Saturday, January 6, 2018

Saturday's New York Times puzzle solved: January 6, 2017

My time: 18:35, pretty good for me!


Peter Wentz delivers up a tough but fair themeless with some lesser-used fill: BRAKE FLUID, ONE AT A TIME, POWER LEVEL, DARE TO DREAM, MAJOR LABELS, DART GUN, and others.

"What you can do to 'Moon River'" made me think the answer was going to mean "sing it" but it's WALTZ because apparently Mancini wrote it in 3/4 time.  It has, however, been rearranged in other signatures.

I had forgotten about Paula ZAHN, the news anchor mentioned way back on September 20, who was apparently one of the original hosts of "American Morning," with Anderson Cooper.

I don't think of the EPEE as an Olympics event because I think of the whole thing, I guess, as "fencing."  But there it is.

CADENT ("rhythmic") is not a very common word, but that's Saturday for you.

I thought "chaser of un trago de tequila" should be "sel" or "lima" but it's AGUA.

The poplar "Price is Right" game is PLINKO.  It was introduced in 1983. At first I had *PLINGO, which seems to be the default name of similar rip-off games.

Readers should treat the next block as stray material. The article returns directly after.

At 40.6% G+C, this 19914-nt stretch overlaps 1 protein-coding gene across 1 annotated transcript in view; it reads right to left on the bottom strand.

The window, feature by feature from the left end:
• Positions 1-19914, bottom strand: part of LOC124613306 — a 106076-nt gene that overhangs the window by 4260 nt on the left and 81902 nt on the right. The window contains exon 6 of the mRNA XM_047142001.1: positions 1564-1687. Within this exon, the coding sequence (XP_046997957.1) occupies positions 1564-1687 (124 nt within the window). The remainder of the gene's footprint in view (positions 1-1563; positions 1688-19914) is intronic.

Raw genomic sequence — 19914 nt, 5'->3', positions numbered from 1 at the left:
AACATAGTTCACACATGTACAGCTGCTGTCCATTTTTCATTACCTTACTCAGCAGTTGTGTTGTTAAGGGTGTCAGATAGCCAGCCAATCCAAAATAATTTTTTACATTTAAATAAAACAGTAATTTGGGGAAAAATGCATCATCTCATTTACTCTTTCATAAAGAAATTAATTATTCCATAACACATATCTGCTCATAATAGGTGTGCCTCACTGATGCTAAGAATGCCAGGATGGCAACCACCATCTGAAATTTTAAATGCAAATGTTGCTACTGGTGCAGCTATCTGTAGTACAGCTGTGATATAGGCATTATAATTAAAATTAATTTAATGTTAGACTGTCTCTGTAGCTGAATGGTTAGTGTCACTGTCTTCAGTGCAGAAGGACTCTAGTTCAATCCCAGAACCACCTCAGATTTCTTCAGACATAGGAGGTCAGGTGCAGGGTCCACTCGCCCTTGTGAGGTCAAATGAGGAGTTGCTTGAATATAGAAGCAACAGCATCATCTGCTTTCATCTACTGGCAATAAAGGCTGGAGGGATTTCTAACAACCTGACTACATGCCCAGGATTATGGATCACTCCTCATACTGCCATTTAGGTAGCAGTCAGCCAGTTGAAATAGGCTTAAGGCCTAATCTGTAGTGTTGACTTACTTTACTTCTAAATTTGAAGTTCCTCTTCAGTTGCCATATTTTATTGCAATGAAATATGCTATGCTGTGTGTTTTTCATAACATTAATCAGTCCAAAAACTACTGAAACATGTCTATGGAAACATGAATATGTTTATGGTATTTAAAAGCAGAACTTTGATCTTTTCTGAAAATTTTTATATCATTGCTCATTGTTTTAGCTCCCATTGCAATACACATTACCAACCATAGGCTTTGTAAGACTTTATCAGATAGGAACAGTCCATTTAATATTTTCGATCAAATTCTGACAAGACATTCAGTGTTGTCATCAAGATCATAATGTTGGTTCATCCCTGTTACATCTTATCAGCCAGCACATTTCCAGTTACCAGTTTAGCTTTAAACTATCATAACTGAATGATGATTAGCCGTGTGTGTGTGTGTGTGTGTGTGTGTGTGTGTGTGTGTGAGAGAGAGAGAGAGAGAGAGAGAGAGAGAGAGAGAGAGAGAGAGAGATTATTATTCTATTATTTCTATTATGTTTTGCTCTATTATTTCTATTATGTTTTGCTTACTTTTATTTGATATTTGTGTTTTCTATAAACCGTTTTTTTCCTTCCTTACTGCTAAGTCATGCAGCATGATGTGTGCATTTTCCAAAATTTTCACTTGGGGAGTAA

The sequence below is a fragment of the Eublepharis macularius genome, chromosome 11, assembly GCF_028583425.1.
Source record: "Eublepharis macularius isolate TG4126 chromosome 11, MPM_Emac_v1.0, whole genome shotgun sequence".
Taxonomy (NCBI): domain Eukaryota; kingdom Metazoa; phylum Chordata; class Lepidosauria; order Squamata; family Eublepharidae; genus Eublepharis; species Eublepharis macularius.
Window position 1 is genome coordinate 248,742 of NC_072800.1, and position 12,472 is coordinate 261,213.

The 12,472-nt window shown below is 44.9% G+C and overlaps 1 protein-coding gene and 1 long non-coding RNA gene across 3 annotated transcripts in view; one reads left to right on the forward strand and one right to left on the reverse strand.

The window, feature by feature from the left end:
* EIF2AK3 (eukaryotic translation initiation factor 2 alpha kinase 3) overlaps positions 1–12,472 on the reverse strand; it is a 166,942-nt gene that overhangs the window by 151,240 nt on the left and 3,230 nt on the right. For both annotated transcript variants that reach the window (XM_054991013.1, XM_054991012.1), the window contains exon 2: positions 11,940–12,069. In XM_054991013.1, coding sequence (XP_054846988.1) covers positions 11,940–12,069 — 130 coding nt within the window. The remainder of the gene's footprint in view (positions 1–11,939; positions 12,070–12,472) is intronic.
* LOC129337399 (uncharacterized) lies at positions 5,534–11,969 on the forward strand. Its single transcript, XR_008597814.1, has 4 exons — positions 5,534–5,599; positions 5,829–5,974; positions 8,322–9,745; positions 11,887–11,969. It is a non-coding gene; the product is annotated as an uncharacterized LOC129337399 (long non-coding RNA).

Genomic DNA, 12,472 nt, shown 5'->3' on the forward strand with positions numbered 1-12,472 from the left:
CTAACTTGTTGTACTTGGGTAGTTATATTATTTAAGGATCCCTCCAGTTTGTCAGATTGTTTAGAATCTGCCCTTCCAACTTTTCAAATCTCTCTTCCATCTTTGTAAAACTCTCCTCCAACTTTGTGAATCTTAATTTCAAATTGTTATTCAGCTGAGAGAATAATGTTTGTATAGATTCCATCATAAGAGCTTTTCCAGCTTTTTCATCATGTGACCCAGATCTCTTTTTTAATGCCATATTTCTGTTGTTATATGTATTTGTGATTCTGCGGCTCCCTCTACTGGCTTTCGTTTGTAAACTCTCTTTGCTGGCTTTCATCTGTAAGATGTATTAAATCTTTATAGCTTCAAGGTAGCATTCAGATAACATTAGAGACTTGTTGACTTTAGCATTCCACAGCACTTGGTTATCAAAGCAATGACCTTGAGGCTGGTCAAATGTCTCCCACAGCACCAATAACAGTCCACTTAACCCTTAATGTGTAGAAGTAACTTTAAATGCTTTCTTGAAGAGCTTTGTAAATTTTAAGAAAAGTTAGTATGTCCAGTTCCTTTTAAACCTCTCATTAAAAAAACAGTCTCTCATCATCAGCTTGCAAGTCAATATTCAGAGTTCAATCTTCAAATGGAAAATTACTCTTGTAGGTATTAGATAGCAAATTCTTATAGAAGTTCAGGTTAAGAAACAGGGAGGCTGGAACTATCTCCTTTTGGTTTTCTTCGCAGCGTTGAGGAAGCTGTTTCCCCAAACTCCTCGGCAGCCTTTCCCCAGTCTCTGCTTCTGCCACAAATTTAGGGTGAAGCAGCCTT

For "Chesterfield, for one" I immediately put *SOFA.  But it's COAT.  A Chesterfield is a long tailored overcoat, named after George Stanhope, 6th Earl of Chesterfield.

"Noted Brit in the news" is HUME.  Not David Hume, the philosopher.  Does it mean John Hume, the Irish politician who was an architect of the peace process?  But he's retired.  I'm lost.  Is it a joke I don't get?

Ohio University's sports teams are the BOBCATS.  The mighty 'cats!  Go cats!  Etc.

Today I learned that Hartsfield-Jackson Atlanta International Airport, located in ATL, has been the world's busiest airport by traffic since 1998.

For "high-end Hyundai" I put *ACURA, because I forgot that Acura is actually Honda's luxury brand.  This is a Hyundai model: AZERA.

"Places for braces" could be "teeth" or even "pants" if you're thinking British, but it's ANKLES.

"Wide-staring owl" is a phrase from Wordsworth's long work "The Excursion," part six, "The Churchyard Among the Mountains."

Clever clues: "kitty-corner things?" is LITTER BOXES.  "Something good for Charlie Brown?" is GRIEF.  "Sticking point?" is VOODOO DOLL.  "Terminals at London Heathrow?" is ZEDS.  "English channel" is THE BEEB.  "Deal breakers, for short?" is DEA.

OOF, that's a lot of clever stuff.  But I did pretty well today.

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Sunday's New York Times crossword puzzle solved: August 9, 2020

                              My time: 19:28 , not too shabby for a Sunday! Theme: SHIPSHAPE, as shown when you connect the "dots"...